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Wilhelm Weitling.

Wilhelm Weitling (October 5, 1808 – January 24, 1871)[1] was an important early German anarchist, communist or socialist. Part of the utopian socialism movement, he was viewed with contempt by Marx[2] and Engels[3] (although the latter, at a very early period, called him the founder of German communism[4]).



He was born in Magdeburg, Prussia.[1] As a travelling sartorial journeyman/apprentice he came to Paris in 1838, during the July Monarchy, and later to Switzerland. Working twelve-hour days as a tailor, he still found time to read Strauss and Lamennais. After joining the League of the Just in 1837, Weitling joined Parisian workers in protests and street battles in 1839. Tristram Hunt called his doctrine "a highly emotional mix of Babouvist communism, chiliastic Christianity, and millenarian populism":

Following the work of the Christian radical Felicité de Lamennais, Weitling urged installing communism by physical force with the help of a 40,000-strong army of ex-convicts. A prelapsarian community of goods, fellowship, and societal harmony would then ensue, ushered in by the Christlike figure of Weitling himself. While Marx and Engels struggled with the intricacies of industrial capitalism and modern modes of production, Weitling revived the apocalyptic politics of the sixteenth-century Münster Anabaptists and their gory attempts to usher in the Second Coming... Much to Marx and Engels's fury, Weitling's giddy blend of evangelism and protocommunism attracted thousands of dedicated followers across the Continent.[5]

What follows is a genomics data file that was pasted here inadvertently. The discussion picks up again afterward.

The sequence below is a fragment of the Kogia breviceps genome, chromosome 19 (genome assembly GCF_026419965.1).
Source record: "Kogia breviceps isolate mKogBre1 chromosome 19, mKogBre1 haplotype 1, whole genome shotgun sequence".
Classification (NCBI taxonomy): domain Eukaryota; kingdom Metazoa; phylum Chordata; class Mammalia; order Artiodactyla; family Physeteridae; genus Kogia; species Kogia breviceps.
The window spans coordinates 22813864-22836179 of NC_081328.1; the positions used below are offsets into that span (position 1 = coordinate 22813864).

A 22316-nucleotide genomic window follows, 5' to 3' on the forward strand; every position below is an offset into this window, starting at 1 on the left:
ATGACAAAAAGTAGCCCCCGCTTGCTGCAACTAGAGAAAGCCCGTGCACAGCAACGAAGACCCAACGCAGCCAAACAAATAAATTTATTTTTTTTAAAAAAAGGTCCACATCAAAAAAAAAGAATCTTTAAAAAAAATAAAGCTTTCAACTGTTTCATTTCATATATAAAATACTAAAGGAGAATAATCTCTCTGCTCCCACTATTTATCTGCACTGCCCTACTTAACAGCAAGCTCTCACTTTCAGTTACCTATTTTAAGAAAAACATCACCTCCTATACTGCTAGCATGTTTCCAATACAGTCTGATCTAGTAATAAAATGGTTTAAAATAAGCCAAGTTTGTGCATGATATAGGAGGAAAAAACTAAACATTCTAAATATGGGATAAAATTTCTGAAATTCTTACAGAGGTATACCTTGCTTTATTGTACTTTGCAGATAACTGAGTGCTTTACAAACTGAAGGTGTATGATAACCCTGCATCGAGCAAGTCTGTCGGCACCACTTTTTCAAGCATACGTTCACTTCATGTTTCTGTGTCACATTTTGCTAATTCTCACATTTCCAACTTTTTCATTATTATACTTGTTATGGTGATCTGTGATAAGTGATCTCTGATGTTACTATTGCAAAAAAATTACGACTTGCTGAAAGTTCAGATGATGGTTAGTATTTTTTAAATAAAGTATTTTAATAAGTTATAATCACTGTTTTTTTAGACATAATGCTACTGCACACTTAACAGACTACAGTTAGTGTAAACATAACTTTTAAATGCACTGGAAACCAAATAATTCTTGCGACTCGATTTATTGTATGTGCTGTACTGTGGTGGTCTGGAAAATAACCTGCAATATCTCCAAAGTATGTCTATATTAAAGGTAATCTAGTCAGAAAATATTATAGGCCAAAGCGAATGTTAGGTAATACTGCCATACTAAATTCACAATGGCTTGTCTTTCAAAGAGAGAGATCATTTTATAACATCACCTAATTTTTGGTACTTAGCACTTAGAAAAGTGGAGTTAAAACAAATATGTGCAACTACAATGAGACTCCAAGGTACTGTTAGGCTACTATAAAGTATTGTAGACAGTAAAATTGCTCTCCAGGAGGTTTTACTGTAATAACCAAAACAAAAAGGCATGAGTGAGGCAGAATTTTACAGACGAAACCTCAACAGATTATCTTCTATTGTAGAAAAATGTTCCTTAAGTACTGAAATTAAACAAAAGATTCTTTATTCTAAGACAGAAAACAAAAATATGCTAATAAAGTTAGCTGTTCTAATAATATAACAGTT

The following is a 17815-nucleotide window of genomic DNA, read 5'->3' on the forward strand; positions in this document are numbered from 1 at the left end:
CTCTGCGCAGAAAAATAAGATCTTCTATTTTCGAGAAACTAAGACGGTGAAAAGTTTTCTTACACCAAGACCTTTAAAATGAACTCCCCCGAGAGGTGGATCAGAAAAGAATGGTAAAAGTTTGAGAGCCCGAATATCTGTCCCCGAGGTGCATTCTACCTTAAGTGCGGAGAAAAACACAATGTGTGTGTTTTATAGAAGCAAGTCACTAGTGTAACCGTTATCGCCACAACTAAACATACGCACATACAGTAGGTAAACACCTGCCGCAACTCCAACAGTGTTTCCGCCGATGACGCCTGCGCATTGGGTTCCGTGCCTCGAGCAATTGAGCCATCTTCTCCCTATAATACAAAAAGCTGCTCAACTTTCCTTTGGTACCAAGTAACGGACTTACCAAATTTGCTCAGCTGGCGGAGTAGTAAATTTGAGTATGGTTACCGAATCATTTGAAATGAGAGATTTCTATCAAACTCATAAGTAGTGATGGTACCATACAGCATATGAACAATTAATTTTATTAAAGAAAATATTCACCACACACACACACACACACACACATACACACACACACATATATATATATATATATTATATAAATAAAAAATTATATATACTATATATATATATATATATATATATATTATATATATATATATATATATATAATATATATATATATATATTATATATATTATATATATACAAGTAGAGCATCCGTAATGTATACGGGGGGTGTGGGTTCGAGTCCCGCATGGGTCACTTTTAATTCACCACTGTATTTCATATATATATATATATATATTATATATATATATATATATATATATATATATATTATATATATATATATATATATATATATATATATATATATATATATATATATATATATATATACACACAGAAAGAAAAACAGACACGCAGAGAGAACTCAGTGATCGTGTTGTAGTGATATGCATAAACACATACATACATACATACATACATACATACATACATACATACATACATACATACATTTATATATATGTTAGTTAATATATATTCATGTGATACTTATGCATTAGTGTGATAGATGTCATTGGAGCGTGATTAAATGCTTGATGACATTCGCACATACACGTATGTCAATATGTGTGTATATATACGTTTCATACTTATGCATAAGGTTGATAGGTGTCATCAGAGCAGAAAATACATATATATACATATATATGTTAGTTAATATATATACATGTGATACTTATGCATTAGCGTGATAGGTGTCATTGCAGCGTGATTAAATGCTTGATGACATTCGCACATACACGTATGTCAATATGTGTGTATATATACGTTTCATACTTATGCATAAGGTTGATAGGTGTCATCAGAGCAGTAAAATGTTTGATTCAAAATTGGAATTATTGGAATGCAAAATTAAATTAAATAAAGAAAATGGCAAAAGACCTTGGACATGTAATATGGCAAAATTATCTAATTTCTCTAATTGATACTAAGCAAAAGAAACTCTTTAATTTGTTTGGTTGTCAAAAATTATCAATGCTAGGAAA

In the book Gospel of Poor Sinners he traced communism back to early Christianity.[6] [7] His book Guarantees of Harmony and Freedom was praised by Bruno Bauer, Ludwig Feuerbach and Mikhail Bakunin, the latter of whom Weitling was to meet in Zürich in 1843.[8] Karl Marx, in an 1844 review, referred to the "unbounded brilliance of the literary debut of the German worker,"[9] but "what won from Marx this high-sounding praise was simply the fact that Weitling's appeals were addressed to the workers as a class."[10]

During his stay in Zürich, he was arrested for revolutionary agitation, and extradited to the Kingdom of Prussia. From there he got the chance in 1849[11] to emigrate to the United States (as one of the Forty-Eighters).


He published several revolutionary works:

  • Die Menschheit. Wie Sie ist und wie sie sein sollte, (1838/39) German text online
  • The Poor Sinner's Gospel, (Das Evangelium eines armen Sünders. 1845)
  • Ein Nothruf an die Männer der Arbeit und der Sorge, Brief an die Landsleute, (1847)
  • Guarantees of Harmony and Freedom, (Garantien der Harmonie und Freiheit), (1849) German text online


  1. ^ a b Obituary in New York Times, January 27, 1871, Wednesday
  2. ^ Isaiah Berlin, Karl Marx: His Life and Environment, 4th ed. (Oxford University Press US, 1996: ISBN 0195103262), p. 81.
  3. ^ Tristram Hunt, Marx's General: The Revolutionary Life of Friedrich Engels (Henry Holt and Co., 2009: ISBN 0805080252), p. 132.
  4. ^ Frederick Engels: Progress of Social Reform On the Continent, II Germany and Switzerland, The New Moral World No. 21, November 18, 1843
  5. ^ Hunt, Marx's General, pp. 131-32.
  6. ^ Frederick Engels: On The History of the Communist League, Nov 12-26, 1885 in Sozialdemokrat
  7. ^ Antonio Labriola, Socialism and Philosophy, VII, Rome, June 16, 1897.
  8. ^ Leier, 106.
  9. ^ Marx, cited in Nicolaievsky and Maenchen-Helfer, 83.
  10. ^ John Spargo, Karl Marx: His Life and Work (B. W. Huebsch, 1910), p. 89.
  11. ^ Morris Hillquit, History of Socialism in the United States (Funk & Wagnalls, 1906) p. 163


Mark Leier. Bakunin: The Creative Passion. New York: St. Martin's Press, 2006.

Boris Nicolaievsky and Otto Maenchen-Helfer. Karl Marx: Man and Fighter. Harmondsworth: Pelican Books, 1983.

Wolf Schäfer. Die unvertraute Moderne. Historische Umrisse einer anderen Natur und Sozialgeschichte, Frankfurt, 1985, ISBN 3-596-27356-0

See also

External links



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